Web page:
From: National Research Council
Posted: Thursday, October 18, 2001
Mark V. Sykes, Steward Observatory, University of Arizona; Stephen M. Larson, Robert Whiteley, Uwe Fink, Robert Jedicke, Josh Emery, and Ronald Fevig, Lunar and Planetary Laboratory, University of Arizona; Michael Kelley, NASA Johnson Space Center; Allen W. Harris and Steven J. Ostro, Jet Propulsion Laboratory; Kevin L. Reed, Raytheon Corporation; Richard P. Binzel and Andrew Rivkin, Massachusetts Institute of Technology; Christopher Magri, University of Maine ; Wlliam Bottke and Dan Durda, Southwest Research Institute; Russell Walker, Vanguard Research; Don Davis and William K. Hartmann, Planetary Science Institute; Derek Sears, University of Arkansas; Hajime Yano, Institute of Space and Aeronautical Science; James Granahan, BAE Systems; Alex Storrs, Towson University; Schelte J. Bus, Jeffrey F. Bell, and David Tholen, University of Hawaii; Alberto Cellino, Torino Observatory; M. Cristina De Sanctis, Instituto di Astrofizica Spaziale CNR; and; David J. Lien, Oklahoma State University
Planet formation in our solar system followed a variety of paths, leading in most cases to finished planets: rocky bodies in the inner solar system, gas giants in the middle region, and icy planets in the outer solar system. However, the planet-forming process was interrupted in two regions - the Kuiper Belt (with the exception of Pluto) and the asteroid belt - leaving a vast population of small bodies instead of a single planet or planets. Accretion formed numerous protoplanets in the region between Mars and Jupiter, certainly Ceres-sized bodies formed, and perhaps even Mars-sized bodies. These large bodies would have gravitationally perturbed the local population, increasing collision speeds, and terminating accretion among small bodies. Fragmentation and disruption commenced.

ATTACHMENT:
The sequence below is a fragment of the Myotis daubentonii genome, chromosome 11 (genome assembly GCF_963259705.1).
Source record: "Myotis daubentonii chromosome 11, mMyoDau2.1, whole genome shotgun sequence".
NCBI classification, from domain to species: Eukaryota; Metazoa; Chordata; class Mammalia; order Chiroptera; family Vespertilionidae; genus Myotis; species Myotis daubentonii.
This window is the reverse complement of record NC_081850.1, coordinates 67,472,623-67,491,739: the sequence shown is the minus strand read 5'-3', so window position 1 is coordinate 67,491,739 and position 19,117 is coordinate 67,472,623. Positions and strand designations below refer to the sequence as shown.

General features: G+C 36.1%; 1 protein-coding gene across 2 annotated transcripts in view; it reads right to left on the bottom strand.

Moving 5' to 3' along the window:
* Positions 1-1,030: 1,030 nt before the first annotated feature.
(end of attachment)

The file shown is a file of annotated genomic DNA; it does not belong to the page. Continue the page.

Some asteroidal protoplanets were large enough that they were not fragmented, but continued to grow in this new environment. Jupiter was also forming, accreting (in addition to rocky material) great amounts of ices and gases which were unable to condense in the warmer region of the inner solar system. Jupiter's large mass and orbital location created strong resonance locations in the asteroid region that quickly removed any body unlucky enough to move into one. This depletion mechanism removed most of the primordial mass in the asteroid belt and finally cut off the material needed there for further planetary growth.